The University of the Philippines normally celebrates the Christmas season the best way one can imagine with a parade of lights, floats, and every extravaganza only UP students can think of.
The “Lantern Parade” started in 1922, inspired by the practice of carrying lanterns of various shapes and sizes to light the way to the church for the early morning December Masses, or “Misa de Gallo.”
It was “institutionalized” in 1934 by UP president Jorge C. Bocobo “so that students can have a frolicsome activity before the year ends.”
“From its beginnings as a simple homage to an old Christmas tradition to the elegant, colorful, sometimes controversial creations that strut (or sometimes sputter) around the UP academic oval each Yuletide, the ‘Lantern Parade’ has evolved into an event that reflects both the people and milieu of its time, depicting the changing social and political landscape of the university and indeed, the country,” read an entry on the university website.
UP is known to be a sanctuary of advocates of civil rights and academic freedom, especially in times of uncertainty and social turmoil.
Lantern parades are held in all UP constituent universities, with administrative offices, academic units, organizations, and community groups getting creative on their lanterns and presentations.
I remember my first lantern parade in 1987, during my freshman year when six-wheeler trucks were still allowed, lasted for six to eight hours.
Lanterns are basically a light source (candle, wick in a fuel or mantle) enclosed in a container that protects the flame so the wind would not put it out but light can pass through. It can be made from variety of materials from non-flammable to flammable.
Due to the pandemic, the traditional face-to-face lantern parades were not celebrated in the various UP campuses for two years in a row.
On December 21, UP launched a virtual campus map that live-streamed a lantern parade via UP’s Facebook and YouTube channels.
I celebrated my birthday on December 21 by joining the “People’s Lantern Parade,” which is an informal lantern parade at the Diliman campus.
The parade, which lasted until six in the evening, began at the CSWCD, went around the Academic Oval and ended at the University Avenue fronting the Administration Building.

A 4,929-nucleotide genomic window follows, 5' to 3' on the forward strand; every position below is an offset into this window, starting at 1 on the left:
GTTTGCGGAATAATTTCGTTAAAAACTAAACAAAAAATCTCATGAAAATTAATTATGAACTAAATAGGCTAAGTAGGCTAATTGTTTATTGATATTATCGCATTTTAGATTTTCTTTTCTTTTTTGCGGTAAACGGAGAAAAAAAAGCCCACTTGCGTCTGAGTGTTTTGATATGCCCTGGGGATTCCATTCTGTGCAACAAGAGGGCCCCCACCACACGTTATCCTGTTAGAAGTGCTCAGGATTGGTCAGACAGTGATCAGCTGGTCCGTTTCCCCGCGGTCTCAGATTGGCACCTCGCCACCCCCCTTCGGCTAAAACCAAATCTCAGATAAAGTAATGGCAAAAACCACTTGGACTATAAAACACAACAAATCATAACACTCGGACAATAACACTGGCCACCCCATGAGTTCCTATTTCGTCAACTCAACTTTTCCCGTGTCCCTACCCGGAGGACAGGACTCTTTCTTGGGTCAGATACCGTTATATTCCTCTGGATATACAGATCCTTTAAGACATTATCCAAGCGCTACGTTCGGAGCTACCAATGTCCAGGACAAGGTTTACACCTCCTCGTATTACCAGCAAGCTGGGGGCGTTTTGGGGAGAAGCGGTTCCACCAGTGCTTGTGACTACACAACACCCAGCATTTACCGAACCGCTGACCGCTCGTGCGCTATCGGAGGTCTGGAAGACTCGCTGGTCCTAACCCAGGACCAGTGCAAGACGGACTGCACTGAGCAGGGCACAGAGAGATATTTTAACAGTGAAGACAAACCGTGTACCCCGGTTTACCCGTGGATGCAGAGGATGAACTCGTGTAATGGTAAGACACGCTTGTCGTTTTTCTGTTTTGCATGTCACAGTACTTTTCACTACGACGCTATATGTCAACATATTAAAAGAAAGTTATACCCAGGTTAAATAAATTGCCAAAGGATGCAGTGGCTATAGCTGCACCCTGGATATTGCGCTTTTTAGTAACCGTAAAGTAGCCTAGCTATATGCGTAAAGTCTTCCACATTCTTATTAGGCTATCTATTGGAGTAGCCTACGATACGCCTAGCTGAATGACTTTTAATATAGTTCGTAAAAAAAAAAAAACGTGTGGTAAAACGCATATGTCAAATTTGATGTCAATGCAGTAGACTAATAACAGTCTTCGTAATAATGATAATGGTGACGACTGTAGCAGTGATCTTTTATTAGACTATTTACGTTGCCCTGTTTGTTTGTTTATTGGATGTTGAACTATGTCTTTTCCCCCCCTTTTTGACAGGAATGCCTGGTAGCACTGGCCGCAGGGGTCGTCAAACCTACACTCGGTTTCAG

With the theme “Parada ng Pag-ibig at Pag-asa,” most participants carried pink parols of various sizes as the parade aims to symbolize calls to end corruption and its adherents, and to fight for democracy, human rights, and the welfare of Filipinos.
Pink is considered “the color of hope and love.”
It also aimed to raise funds for the areas recently affected by typhoon “Odette.”
The “pink parol” movement coincided with the Christmas season that became not merely initiatives to raise funds but also for voters’ education activities.
Pink parols not only give hope but also enlightenment to voters on who they should vote for in the coming 2022 elections.
It was also during my birthday last year when the so called Christmas Star or Star of Bethlehem appeared, which is symbolized by the “parol.”
On this day, Jupiter and Saturn appeared closer to each other. It is called a “great conjunction” because Jupiter and Saturn are the two largest planets in the Solar System, and to the naked eye they will look like a single bright star during this “celestial summit meeting.”
One of the more popular theories for the “Christmas Star” was that it was part of a series of conjunctions between Jupiter and Saturn in 7 BC when these planets met not once but three times that year (in May, September and December).
The Christmas star is found in the New Testament in the Gospel of Matthew. The Christmas Star led the three wise men (Magi) to Jesus’ home in the town in Bethlehem where they worshiped him and gave him gifts.
The wise men were then given a divine warning not to return to Herod, so they travelled back home by a different route.
“O star of wonder, star of light, Star with royal beauty bright, Westward leading, still proceeding, Guide us to thy perfect light.”
May the pink parol be the country’s guiding Christmas star. “Mas radikal ang magmahal.”
Dennis R. Gorecho heads the seafarers’ division of the Sapalo Velez Bundang Bulilan law offices. For comments, email [email protected], or call 09175025808 or 09088665786